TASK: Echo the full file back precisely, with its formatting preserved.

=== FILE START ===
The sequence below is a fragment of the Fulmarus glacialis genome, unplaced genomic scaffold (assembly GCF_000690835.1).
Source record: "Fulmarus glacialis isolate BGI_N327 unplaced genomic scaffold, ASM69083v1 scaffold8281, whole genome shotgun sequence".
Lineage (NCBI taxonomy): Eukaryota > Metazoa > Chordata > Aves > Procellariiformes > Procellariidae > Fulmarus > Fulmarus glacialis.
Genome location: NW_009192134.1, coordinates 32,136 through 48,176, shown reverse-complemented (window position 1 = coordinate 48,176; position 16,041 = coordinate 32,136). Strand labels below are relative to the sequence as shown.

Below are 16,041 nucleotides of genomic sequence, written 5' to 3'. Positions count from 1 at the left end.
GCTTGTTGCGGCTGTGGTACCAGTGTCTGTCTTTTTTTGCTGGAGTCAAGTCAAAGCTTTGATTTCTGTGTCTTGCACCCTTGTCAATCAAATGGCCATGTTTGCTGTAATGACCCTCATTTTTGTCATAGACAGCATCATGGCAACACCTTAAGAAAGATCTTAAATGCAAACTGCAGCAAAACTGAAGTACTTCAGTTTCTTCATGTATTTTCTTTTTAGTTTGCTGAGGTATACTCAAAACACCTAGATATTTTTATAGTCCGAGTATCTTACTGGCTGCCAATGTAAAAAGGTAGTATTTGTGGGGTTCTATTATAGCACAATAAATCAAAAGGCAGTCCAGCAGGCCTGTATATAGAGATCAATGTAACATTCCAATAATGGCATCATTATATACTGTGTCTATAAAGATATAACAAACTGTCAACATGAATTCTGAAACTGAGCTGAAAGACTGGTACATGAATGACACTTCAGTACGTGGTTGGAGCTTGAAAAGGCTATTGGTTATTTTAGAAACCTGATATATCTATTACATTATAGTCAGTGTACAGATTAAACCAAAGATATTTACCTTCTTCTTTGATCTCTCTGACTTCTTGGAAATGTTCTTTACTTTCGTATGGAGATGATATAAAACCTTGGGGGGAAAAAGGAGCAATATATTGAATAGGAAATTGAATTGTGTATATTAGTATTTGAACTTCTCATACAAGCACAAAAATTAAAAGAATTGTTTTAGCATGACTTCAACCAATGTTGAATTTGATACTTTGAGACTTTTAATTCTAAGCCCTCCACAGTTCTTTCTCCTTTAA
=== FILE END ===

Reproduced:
The sequence below is a fragment of the Fulmarus glacialis genome, unplaced genomic scaffold (assembly GCF_000690835.1).
Source record: "Fulmarus glacialis isolate BGI_N327 unplaced genomic scaffold, ASM69083v1 scaffold8281, whole genome shotgun sequence".
Lineage (NCBI taxonomy): Eukaryota > Metazoa > Chordata > Aves > Procellariiformes > Procellariidae > Fulmarus > Fulmarus glacialis.
Genome location: NW_009192134.1, coordinates 32,136 through 48,176, shown reverse-complemented (window position 1 = coordinate 48,176; position 16,041 = coordinate 32,136). Strand labels below are relative to the sequence as shown.

Below are 16,041 nucleotides of genomic sequence, written 5' to 3'. Positions count from 1 at the left end.
GCTTGTTGCGGCTGTGGTACCAGTGTCTGTCTTTTTTTGCTGGAGTCAAGTCAAAGCTTTGATTTCTGTGTCTTGCACCCTTGTCAATCAAATGGCCATGTTTGCTGTAATGACCCTCATTTTTGTCATAGACAGCATCATGGCAACACCTTAAGAAAGATCTTAAATGCAAACTGCAGCAAAACTGAAGTACTTCAGTTTCTTCATGTATTTTCTTTTTAGTTTGCTGAGGTATACTCAAAACACCTAGATATTTTTATAGTCCGAGTATCTTACTGGCTGCCAATGTAAAAAGGTAGTATTTGTGGGGTTCTATTATAGCACAATAAATCAAAAGGCAGTCCAGCAGGCCTGTATATAGAGATCAATGTAACATTCCAATAATGGCATCATTATATACTGTGTCTATAAAGATATAACAAACTGTCAACATGAATTCTGAAACTGAGCTGAAAGACTGGTACATGAATGACACTTCAGTACGTGGTTGGAGCTTGAAAAGGCTATTGGTTATTTTAGAAACCTGATATATCTATTACATTATAGTCAGTGTACAGATTAAACCAAAGATATTTACCTTCTTCTTTGATCTCTCTGACTTCTTGGAAATGTTCTTTACTTTCGTATGGAGATGATATAAAACCTTGGGGGGAAAAAGGAGCAATATATTGAATAGGAAATTGAATTGTGTATATTAGTATTTGAACTTCTCATACAAGCACAAAAATTAAAAGAATTGTTTTAGCATGACTTCAACCAATGTTGAATTTGATACTTTGAGACTTTTAATTCTAAGCCCTCCACAGTTCTTTCTCCTTTAA